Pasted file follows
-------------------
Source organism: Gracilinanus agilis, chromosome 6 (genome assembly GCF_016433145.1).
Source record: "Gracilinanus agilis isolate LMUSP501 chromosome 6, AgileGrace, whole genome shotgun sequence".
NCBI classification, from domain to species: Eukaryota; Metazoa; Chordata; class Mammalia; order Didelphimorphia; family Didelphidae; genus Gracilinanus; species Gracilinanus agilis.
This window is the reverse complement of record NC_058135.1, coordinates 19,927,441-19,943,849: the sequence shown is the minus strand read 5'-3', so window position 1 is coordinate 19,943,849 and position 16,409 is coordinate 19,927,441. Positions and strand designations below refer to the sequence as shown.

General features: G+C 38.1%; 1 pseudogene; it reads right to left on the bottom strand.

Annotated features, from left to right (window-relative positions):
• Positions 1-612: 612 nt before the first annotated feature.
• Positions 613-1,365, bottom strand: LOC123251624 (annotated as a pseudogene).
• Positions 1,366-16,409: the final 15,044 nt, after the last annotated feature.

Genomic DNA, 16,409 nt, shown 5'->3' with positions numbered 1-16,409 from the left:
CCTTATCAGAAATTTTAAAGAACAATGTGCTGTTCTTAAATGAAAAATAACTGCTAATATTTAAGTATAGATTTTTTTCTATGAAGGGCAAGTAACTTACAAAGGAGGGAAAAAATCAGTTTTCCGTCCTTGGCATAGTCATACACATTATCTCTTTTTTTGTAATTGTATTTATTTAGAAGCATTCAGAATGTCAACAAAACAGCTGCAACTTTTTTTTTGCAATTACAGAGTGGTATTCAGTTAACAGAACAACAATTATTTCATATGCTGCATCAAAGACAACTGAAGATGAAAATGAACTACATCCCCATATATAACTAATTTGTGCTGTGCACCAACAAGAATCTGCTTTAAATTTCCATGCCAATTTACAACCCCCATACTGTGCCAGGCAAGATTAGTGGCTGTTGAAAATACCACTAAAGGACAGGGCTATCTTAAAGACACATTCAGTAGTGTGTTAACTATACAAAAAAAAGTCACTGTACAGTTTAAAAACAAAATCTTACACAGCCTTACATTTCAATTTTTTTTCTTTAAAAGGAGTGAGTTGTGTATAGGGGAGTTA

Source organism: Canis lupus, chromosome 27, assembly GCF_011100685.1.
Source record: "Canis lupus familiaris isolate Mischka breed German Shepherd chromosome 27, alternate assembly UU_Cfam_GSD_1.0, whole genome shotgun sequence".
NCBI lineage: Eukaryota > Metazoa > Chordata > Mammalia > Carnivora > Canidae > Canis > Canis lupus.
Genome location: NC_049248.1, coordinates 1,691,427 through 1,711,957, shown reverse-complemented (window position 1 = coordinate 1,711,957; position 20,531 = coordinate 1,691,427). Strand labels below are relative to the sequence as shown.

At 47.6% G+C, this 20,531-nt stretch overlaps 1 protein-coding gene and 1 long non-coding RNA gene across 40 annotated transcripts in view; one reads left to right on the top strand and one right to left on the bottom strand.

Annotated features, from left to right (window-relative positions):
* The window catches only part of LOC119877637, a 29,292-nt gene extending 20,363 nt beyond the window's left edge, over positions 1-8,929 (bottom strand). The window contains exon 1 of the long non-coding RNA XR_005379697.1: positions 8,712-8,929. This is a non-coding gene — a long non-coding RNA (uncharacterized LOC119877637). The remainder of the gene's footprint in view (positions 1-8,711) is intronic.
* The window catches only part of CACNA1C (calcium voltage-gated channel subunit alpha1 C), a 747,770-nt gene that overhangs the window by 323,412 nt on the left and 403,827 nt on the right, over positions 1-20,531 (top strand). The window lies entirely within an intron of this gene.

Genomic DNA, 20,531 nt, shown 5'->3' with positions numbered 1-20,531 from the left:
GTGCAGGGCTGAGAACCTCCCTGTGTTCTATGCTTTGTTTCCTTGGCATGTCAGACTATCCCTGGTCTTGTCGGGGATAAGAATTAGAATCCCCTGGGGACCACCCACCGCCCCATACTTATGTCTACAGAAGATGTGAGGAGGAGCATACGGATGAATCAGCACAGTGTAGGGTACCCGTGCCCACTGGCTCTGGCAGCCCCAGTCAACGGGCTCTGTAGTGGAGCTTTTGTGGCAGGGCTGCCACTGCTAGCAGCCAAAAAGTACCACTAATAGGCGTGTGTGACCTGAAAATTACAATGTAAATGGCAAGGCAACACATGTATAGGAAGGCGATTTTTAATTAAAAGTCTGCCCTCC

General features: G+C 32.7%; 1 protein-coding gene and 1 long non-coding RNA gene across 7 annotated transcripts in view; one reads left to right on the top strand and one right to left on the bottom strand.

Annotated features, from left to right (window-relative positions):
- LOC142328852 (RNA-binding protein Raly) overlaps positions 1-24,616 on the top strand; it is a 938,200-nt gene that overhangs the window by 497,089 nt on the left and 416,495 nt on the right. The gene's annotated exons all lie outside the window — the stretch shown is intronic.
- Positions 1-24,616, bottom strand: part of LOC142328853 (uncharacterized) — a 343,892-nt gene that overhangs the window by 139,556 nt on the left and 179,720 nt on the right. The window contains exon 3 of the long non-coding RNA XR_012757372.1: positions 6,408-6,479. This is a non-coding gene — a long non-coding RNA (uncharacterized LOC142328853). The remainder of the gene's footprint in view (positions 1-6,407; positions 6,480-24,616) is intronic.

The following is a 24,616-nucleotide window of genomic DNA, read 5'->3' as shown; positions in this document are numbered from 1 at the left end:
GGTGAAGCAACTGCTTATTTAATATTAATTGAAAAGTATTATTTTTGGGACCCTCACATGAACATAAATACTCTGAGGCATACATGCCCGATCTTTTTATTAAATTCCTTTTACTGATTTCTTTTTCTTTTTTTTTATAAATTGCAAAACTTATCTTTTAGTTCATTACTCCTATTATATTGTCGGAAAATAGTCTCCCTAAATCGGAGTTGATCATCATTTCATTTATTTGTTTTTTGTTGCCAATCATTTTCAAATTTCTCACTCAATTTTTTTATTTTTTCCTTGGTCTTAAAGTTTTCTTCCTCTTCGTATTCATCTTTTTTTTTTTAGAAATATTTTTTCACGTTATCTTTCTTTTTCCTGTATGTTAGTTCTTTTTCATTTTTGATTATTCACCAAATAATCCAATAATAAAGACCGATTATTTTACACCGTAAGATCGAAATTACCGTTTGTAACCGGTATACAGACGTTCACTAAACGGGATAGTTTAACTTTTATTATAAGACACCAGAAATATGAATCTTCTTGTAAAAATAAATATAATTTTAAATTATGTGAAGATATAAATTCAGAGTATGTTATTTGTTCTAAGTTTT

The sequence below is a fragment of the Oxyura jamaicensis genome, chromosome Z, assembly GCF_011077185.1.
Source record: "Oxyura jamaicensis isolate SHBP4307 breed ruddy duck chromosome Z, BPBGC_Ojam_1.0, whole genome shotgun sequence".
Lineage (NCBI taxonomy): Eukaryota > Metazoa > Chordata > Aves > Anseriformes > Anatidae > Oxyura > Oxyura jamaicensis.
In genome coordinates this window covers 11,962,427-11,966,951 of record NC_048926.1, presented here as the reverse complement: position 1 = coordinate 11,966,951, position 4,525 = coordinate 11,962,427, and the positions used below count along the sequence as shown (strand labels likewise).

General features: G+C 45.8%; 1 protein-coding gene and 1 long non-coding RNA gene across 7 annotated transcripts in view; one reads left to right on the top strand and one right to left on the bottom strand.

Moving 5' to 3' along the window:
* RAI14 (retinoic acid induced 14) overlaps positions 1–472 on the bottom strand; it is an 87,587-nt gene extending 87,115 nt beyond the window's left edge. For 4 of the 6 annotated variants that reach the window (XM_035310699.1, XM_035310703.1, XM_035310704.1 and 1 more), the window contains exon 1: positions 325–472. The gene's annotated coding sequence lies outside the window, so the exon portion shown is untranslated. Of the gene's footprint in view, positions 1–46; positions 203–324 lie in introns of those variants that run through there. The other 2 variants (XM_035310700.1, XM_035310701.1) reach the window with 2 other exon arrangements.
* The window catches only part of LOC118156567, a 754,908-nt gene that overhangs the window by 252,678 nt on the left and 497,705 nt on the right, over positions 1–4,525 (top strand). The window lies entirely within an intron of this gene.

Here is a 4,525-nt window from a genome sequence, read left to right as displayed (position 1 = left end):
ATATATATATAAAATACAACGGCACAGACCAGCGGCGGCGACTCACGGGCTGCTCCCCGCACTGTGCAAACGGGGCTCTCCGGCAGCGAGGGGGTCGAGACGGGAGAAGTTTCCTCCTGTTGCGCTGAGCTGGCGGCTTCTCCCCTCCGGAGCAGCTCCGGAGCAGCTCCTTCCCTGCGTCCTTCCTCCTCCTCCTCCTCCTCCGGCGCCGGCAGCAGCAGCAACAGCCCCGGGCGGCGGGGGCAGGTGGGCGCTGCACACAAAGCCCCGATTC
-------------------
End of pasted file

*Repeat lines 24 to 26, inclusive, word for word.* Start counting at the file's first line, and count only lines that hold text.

- LOC142328852 (RNA-binding protein Raly) overlaps positions 1-24,616 on the top strand; it is a 938,200-nt gene that overhangs the window by 497,089 nt on the left and 416,495 nt on the right. The gene's annotated exons all lie outside the window — the stretch shown is intronic.
- Positions 1-24,616, bottom strand: part of LOC142328853 (uncharacterized) — a 343,892-nt gene that overhangs the window by 139,556 nt on the left and 179,720 nt on the right. The window contains exon 3 of the long non-coding RNA XR_012757372.1: positions 6,408-6,479. This is a non-coding gene — a long non-coding RNA (uncharacterized LOC142328853). The remainder of the gene's footprint in view (positions 1-6,407; positions 6,480-24,616) is intronic.

The following is a 24,616-nucleotide window of genomic DNA, read 5'->3' as shown; positions in this document are numbered from 1 at the left end: